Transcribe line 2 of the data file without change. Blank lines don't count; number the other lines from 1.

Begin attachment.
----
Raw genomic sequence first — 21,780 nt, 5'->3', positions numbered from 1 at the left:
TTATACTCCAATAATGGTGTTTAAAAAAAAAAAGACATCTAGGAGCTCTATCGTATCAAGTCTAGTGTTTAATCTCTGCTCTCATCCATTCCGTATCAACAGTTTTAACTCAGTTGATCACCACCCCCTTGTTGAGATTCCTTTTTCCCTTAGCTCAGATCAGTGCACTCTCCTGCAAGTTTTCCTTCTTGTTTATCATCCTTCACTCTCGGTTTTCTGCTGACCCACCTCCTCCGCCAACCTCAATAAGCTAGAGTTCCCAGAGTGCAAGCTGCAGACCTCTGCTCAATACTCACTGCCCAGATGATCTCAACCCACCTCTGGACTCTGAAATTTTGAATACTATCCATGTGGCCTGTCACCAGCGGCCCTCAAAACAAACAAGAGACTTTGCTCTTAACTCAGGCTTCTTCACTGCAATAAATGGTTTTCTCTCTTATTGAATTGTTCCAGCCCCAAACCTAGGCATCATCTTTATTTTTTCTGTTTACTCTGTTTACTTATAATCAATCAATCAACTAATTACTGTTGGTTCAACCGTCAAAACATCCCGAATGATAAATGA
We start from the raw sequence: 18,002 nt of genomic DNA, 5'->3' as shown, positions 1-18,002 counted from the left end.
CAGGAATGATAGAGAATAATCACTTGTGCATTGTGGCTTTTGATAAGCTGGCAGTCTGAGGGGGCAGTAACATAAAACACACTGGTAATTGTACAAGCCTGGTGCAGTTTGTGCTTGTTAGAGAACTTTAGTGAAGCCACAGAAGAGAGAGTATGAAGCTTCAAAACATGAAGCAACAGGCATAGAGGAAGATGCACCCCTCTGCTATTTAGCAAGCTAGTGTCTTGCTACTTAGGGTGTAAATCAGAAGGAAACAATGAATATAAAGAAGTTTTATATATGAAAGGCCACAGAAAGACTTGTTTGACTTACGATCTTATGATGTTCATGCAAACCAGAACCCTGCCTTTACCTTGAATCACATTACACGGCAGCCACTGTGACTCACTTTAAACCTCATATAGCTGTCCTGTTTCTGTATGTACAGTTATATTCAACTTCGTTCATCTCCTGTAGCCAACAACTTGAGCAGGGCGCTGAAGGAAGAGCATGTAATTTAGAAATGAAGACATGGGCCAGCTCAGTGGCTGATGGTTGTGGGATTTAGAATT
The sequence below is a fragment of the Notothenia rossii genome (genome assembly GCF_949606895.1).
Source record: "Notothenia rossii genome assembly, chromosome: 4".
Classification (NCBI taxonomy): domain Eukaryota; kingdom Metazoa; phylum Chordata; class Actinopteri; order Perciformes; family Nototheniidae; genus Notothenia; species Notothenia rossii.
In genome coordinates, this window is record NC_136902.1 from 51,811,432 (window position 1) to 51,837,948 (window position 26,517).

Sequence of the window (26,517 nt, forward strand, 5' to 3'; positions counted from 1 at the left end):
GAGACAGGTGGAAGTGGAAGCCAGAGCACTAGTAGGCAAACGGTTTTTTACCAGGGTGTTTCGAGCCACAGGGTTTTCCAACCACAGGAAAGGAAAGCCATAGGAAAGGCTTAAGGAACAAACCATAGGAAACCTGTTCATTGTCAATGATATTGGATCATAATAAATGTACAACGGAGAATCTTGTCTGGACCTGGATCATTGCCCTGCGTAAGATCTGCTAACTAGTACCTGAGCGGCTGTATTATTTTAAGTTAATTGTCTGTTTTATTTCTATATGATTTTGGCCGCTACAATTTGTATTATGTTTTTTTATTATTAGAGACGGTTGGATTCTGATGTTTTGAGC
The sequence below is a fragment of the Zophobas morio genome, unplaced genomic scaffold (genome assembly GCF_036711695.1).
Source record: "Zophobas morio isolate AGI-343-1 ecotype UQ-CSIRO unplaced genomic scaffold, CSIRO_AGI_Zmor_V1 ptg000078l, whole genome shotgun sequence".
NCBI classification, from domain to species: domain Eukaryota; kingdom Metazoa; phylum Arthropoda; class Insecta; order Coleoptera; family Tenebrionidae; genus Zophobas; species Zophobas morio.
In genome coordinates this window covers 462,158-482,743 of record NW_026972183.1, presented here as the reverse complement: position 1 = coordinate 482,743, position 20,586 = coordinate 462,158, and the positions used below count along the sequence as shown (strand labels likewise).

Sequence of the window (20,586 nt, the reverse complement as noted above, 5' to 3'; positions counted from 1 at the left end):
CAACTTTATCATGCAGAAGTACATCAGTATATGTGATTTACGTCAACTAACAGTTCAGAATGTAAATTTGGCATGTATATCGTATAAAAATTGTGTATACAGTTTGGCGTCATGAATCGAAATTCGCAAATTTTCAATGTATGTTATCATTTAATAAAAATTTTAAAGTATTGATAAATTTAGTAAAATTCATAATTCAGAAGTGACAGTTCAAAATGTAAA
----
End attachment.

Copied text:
TTATACTCCAATAATGGTGTTTAAAAAAAAAAAGACATCTAGGAGCTCTATCGTATCAAGTCTAGTGTTTAATCTCTGCTCTCATCCATTCCGTATCAACAGTTTTAACTCAGTTGATCACCACCCCCTTGTTGAGATTCCTTTTTCCCTTAGCTCAGATCAGTGCACTCTCCTGCAAGTTTTCCTTCTTGTTTATCATCCTTCACTCTCGGTTTTCTGCTGACCCACCTCCTCCGCCAACCTCAATAAGCTAGAGTTCCCAGAGTGCAAGCTGCAGACCTCTGCTCAATACTCACTGCCCAGATGATCTCAACCCACCTCTGGACTCTGAAATTTTGAATACTATCCATGTGGCCTGTCACCAGCGGCCCTCAAAACAAACAAGAGACTTTGCTCTTAACTCAGGCTTCTTCACTGCAATAAATGGTTTTCTCTCTTATTGAATTGTTCCAGCCCCAAACCTAGGCATCATCTTTATTTTTTCTGTTTACTCTGTTTACTTATAATCAATCAATCAACTAATTACTGTTGGTTCAACCGTCAAAACATCCCGAATGATAAATGA